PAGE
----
Bing, Google and the battle for mobile search
As more and more online minutes move to mobile devices, the battle is on for control of mobile search.
Gartner, the respected analysis and research firm, is due to publish its latest quarterly report on global smartphone market share shortly. Since the last update, there have been a couple of important developments.
First up was news in February that Nokia's next generation of handsets would use Microsoft's operating system (OS), Windows Phone 7.
Nokia is seen by many as a fading star in the world of handset manufacturing, but Gartner's figures show that its devices still controlled the largest market share last year (37.6 per cent).
While that figure is expected to fall sharply, the Nokia deal still represented a coup for Microsoft, which is expected to see its share of the smart phone market hit 19.5 per cent by 2015.
With Nokia phones using its OS, Microsoft will be able to get Bing in place as the default search engine for more handsets.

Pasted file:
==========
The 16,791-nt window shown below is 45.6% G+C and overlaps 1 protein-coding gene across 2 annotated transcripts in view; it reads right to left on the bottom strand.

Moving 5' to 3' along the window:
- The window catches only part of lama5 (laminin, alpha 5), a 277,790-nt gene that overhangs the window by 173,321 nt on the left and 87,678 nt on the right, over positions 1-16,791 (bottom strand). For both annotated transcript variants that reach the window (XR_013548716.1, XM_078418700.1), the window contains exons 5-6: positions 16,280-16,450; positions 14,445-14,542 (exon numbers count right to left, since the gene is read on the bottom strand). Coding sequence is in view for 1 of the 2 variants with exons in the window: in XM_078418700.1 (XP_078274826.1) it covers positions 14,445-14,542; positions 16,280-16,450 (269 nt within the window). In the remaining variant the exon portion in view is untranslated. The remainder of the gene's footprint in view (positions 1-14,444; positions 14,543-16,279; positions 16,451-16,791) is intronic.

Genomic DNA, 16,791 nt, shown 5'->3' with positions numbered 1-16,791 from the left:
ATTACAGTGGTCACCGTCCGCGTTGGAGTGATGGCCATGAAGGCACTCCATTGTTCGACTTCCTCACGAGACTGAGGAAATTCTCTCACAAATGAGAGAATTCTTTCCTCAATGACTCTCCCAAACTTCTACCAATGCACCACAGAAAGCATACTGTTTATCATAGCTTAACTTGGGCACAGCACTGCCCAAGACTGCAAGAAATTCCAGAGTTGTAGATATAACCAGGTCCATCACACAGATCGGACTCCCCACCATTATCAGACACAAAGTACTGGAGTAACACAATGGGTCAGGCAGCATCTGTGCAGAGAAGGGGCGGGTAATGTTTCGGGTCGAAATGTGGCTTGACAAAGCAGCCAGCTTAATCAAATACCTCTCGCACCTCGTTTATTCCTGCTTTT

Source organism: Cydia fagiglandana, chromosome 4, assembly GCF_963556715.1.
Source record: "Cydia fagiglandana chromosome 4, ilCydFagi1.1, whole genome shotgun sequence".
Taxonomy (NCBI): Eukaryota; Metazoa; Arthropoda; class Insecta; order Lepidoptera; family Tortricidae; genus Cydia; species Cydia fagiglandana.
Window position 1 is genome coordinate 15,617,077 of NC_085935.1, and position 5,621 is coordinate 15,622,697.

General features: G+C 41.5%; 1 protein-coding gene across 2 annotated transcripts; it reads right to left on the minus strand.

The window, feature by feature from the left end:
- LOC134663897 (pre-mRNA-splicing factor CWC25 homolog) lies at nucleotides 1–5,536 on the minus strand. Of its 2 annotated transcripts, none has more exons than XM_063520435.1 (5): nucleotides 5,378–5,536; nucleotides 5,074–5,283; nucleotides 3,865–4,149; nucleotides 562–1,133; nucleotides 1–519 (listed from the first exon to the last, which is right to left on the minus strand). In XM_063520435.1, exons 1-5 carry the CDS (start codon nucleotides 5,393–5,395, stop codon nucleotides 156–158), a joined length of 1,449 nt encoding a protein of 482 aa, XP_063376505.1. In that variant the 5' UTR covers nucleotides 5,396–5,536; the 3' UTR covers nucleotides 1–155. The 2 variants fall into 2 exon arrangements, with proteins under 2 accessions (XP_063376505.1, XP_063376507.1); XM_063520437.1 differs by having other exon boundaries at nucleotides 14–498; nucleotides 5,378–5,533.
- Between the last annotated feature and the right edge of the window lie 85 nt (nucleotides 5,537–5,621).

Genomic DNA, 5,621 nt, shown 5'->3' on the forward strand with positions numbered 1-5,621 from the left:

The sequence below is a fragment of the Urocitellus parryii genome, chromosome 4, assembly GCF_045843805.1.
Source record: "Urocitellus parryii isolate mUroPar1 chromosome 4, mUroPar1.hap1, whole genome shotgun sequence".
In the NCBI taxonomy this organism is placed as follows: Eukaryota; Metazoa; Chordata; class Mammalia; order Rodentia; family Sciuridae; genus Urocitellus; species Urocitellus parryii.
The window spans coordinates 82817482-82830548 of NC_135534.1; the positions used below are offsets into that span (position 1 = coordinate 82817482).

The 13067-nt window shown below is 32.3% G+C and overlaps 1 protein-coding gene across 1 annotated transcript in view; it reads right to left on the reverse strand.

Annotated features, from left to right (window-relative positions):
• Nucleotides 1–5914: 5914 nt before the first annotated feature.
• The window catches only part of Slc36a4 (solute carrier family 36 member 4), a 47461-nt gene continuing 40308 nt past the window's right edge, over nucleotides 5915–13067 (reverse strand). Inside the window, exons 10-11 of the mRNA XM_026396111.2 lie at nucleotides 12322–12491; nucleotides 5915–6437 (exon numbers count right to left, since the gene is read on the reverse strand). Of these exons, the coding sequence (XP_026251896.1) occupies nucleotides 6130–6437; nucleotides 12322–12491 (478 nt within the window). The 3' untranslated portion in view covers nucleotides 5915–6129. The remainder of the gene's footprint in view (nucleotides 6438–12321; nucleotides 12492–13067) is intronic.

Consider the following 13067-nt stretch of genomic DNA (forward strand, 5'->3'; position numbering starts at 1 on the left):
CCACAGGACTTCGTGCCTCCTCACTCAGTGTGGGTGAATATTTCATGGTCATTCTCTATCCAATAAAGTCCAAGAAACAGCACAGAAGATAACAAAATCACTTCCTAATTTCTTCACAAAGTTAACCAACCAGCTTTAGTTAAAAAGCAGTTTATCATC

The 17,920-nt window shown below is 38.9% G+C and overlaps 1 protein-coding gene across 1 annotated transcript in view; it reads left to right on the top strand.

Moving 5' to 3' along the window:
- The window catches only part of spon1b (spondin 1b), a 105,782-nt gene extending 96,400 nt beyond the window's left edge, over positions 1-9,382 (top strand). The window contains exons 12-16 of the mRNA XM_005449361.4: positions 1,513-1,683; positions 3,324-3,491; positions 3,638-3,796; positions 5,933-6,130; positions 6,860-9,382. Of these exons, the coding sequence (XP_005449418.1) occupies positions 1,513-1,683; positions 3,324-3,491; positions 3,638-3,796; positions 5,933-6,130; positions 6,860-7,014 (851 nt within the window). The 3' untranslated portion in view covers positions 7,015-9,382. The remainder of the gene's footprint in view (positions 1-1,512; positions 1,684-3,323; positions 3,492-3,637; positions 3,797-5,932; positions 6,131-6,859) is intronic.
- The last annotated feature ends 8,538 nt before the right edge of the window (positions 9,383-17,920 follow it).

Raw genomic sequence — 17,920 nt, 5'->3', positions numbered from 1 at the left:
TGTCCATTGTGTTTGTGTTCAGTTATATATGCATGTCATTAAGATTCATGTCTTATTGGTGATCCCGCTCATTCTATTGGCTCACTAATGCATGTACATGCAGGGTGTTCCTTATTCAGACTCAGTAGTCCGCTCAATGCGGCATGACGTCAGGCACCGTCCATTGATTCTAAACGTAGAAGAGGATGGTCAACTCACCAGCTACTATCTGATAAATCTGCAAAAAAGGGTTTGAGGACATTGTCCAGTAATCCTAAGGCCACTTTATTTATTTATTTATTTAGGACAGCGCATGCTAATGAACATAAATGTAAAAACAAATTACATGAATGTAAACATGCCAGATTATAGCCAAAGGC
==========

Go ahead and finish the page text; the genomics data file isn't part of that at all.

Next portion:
More significantly, last week announced a tie-up with Research in Motion (RIM), the Canadian firm that makes the BlackBerry.
Formerly the darling of the smartphone market, BlackBerry is expected to see its share of the pie decline as Google's Android and, to a lesser degree Apple's iOS, begin to dominate.
BlackBerry remains a serious player will help boost Microsoft's market share to 30 per cent by 2015, based on Gartner's figures.
Gartner said last month that it expected Android to be the world's biggest smartphone player by 2015, with 48.8 per cent of the market. Apple meanwhile was expected to hit 19.4 per cent this year, falling to 17.2 per cent in 2015.